why do we import so much from china

It feels like everything we buy comes from China. In fact, less than 3 percent of personal spending in the U. S. goes to China, according to a new
from the SF Fed. That's partly because most personal spending goes to things like health care and housing that are, by definition, produced in the U. S. But even when you look at the "goods" category, Americans spend way more on stuff that's made in the U. S. than on stuff that's made in China. For the big-ticket items in the durable goods category (cars, furniture, etc. ), about two thirds of personal spending goes to stuff made in the U. S. Just over 10 percent goes to China. For smaller stuff в food, clothes, gas, etc. в 76 percent of personal spending goes to goods made in the U. S. , and 6 percent goes to goods made in China. If all that's true, why does it feel like everything we buy is made in China? Three possibilities come to mind (though I'm sure there are others). 1. We buy a lot of cheap stuff from China. So we notice the volume of stuff, but not the fact that it accounts for a small chunk of our overall spending.


Of all the, "clothing/shoes" is the only one where we spend more on Chinese goods than on U. S. goods. But clothing and shoes accounts for only 3. 4 percent of our total spending. 2. We're always hearing about our big trade deficit with China. In May, for example, our exports to China totaled $7 billion, and our. That is indeed a big deficit. But that $29 billion in imports is tiny compared with the overall size of the U. S. economy: Our economic output is well over $1 trillion per month. 3. U. S. manufacturing jobs have been for years. But that doesn't mean the U. S. manufacturing industry is disappearing. U. S. manufacturing is growing over the long term в but it's shifting more and more into high-tech systems that don't require factories full of assembly-line workers. Note : When I say "personal spending," I mean, a category that accounts for about two-thirds of the U. S. economy. Hat tip: Kai Ryssdal: We begin with international trade. Our trade, specifically, and how much more stuff we're buying from overseas than we're sending abroad.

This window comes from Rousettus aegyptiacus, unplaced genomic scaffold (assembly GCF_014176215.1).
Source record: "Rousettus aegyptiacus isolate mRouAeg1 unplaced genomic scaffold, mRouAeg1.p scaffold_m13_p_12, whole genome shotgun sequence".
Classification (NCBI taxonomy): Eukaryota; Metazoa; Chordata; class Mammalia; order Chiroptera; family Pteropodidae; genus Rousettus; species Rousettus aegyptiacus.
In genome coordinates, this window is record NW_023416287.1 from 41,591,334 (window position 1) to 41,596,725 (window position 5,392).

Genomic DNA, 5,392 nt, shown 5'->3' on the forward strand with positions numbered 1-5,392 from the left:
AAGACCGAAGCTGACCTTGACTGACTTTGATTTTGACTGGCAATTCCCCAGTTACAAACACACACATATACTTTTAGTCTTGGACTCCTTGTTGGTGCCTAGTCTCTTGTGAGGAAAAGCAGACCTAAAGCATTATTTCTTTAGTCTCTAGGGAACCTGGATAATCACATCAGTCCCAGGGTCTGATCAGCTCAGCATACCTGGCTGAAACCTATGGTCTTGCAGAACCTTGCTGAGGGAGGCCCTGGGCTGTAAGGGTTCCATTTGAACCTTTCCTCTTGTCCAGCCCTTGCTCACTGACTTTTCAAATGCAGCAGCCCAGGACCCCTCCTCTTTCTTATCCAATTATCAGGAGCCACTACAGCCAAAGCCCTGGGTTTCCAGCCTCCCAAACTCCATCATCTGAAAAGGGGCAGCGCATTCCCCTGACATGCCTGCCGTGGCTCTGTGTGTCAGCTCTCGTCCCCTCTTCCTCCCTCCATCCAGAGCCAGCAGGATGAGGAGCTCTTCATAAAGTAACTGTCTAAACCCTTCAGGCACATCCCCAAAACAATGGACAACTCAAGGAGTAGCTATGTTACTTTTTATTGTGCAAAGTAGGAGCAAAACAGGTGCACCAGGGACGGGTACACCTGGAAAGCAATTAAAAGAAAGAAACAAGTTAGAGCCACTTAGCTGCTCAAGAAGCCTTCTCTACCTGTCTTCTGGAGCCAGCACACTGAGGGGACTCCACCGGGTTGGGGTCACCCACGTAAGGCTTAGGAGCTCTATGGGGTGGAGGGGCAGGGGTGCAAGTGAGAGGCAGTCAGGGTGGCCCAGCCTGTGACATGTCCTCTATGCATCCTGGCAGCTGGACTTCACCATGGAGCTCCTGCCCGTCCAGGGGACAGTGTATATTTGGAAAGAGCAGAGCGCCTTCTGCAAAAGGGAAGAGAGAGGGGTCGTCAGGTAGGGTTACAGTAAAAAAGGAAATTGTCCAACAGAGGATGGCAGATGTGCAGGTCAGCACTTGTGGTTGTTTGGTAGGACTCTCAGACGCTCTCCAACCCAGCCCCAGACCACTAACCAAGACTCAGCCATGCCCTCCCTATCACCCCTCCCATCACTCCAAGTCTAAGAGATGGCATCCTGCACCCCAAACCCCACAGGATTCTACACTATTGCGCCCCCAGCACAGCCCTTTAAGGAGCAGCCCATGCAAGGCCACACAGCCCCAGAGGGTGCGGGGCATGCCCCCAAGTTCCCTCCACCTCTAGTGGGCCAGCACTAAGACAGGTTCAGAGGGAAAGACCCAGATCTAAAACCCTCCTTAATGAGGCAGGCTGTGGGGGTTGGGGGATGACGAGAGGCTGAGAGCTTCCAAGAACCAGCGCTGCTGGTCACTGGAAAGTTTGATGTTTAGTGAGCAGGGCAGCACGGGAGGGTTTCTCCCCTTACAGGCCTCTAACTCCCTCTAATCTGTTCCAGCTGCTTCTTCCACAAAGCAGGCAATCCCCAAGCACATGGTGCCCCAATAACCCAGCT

The actual statistic, in case you're curious, is $49. 9 billion's worth of stuff -- the biggest our trade gap's been in almost two years. But, here's the thing: If the economy's weak -- and the Fed basically said yesterday that it still is -- why are we importing so much? We sent Marketplace's Scott Tong in Washington to check it out. Scott Tong: Maybe retailers are stocking up for a fall harvest. The $5 billion in additional stuff coming from overseas includes TVs, shoes, clothing, largely from China. Catherine Mann teaches economics at Brandeis University. Catherine Mann: Businesses that are serving the consumer at the mall do think that the consumer is gonna come back, and that retail sales will be stronger in the fall. They'd be buying now for the fall sales. What was that? Consumers could be back -- despite the job market, despite the credit market -- to help push this economy? That would help some of the chief pushers -- manufacturers. They saw a tough June. Exports fell more than $2 billion. Economist Michael Hanson at Bank of America-Merrill Lynch says overseas customers in places like Europe and China bought less of almost everything America sells.


Michael Hanson: Semiconductors, computers, telecoms, industrial supplies. It's kind of broad base. And it does suggest that it's, in part, some weakness abroad. Do the math -- and weak exports and strong imports equals hefty trade deficit that will drag on America's key economic yardstick: GDP. Still, it's just one month's number, and many expect the crucial export sector to bounce back. Why? The dollar could weaken, making U. S. exports cheaper overseas. It's tricky, but Michael Gapen at Barclays Capital says the Fed has signaled that it may pump more dollars into the system, which would send the value of the currency lower. Michael Gapen: If you believe yesterday's action has started the Fed in motion, you could make a case for a weaker dollar going forward that would be supportive of the export sector. That is, if our friends overseas feel confident enough to buy. In Washington I'm Scott Tong for Marketplace.

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